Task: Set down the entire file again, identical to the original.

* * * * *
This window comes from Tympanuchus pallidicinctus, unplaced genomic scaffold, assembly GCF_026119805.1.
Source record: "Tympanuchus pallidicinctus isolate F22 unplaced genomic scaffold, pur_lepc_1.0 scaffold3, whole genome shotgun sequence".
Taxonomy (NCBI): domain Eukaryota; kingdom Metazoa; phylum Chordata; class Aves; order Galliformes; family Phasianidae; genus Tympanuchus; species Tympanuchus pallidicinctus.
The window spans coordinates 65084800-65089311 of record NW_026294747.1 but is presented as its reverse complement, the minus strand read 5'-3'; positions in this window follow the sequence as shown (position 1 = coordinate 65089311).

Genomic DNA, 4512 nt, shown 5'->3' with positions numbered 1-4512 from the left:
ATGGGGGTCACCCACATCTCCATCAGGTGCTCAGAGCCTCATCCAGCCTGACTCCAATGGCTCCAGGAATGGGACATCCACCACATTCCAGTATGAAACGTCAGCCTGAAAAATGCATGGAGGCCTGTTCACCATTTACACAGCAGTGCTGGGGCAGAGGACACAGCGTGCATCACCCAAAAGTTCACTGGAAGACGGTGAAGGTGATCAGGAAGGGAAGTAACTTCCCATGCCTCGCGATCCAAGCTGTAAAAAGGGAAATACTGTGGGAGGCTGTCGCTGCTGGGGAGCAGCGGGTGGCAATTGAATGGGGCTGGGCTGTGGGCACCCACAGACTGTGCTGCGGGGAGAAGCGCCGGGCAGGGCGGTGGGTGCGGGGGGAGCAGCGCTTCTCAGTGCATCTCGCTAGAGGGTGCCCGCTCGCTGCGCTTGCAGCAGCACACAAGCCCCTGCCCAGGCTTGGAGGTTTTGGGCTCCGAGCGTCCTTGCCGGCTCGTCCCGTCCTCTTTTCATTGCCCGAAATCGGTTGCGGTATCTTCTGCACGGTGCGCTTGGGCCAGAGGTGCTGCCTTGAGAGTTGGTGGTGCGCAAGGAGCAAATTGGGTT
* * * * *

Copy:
This window comes from Tympanuchus pallidicinctus, unplaced genomic scaffold, assembly GCF_026119805.1.
Source record: "Tympanuchus pallidicinctus isolate F22 unplaced genomic scaffold, pur_lepc_1.0 scaffold3, whole genome shotgun sequence".
Taxonomy (NCBI): domain Eukaryota; kingdom Metazoa; phylum Chordata; class Aves; order Galliformes; family Phasianidae; genus Tympanuchus; species Tympanuchus pallidicinctus.
The window spans coordinates 65084800-65089311 of record NW_026294747.1 but is presented as its reverse complement, the minus strand read 5'-3'; positions in this window follow the sequence as shown (position 1 = coordinate 65089311).

Genomic DNA, 4512 nt, shown 5'->3' with positions numbered 1-4512 from the left:
ATGGGGGTCACCCACATCTCCATCAGGTGCTCAGAGCCTCATCCAGCCTGACTCCAATGGCTCCAGGAATGGGACATCCACCACATTCCAGTATGAAACGTCAGCCTGAAAAATGCATGGAGGCCTGTTCACCATTTACACAGCAGTGCTGGGGCAGAGGACACAGCGTGCATCACCCAAAAGTTCACTGGAAGACGGTGAAGGTGATCAGGAAGGGAAGTAACTTCCCATGCCTCGCGATCCAAGCTGTAAAAAGGGAAATACTGTGGGAGGCTGTCGCTGCTGGGGAGCAGCGGGTGGCAATTGAATGGGGCTGGGCTGTGGGCACCCACAGACTGTGCTGCGGGGAGAAGCGCCGGGCAGGGCGGTGGGTGCGGGGGGAGCAGCGCTTCTCAGTGCATCTCGCTAGAGGGTGCCCGCTCGCTGCGCTTGCAGCAGCACACAAGCCCCTGCCCAGGCTTGGAGGTTTTGGGCTCCGAGCGTCCTTGCCGGCTCGTCCCGTCCTCTTTTCATTGCCCGAAATCGGTTGCGGTATCTTCTGCACGGTGCGCTTGGGCCAGAGGTGCTGCCTTGAGAGTTGGTGGTGCGCAAGGAGCAAATTGGGTT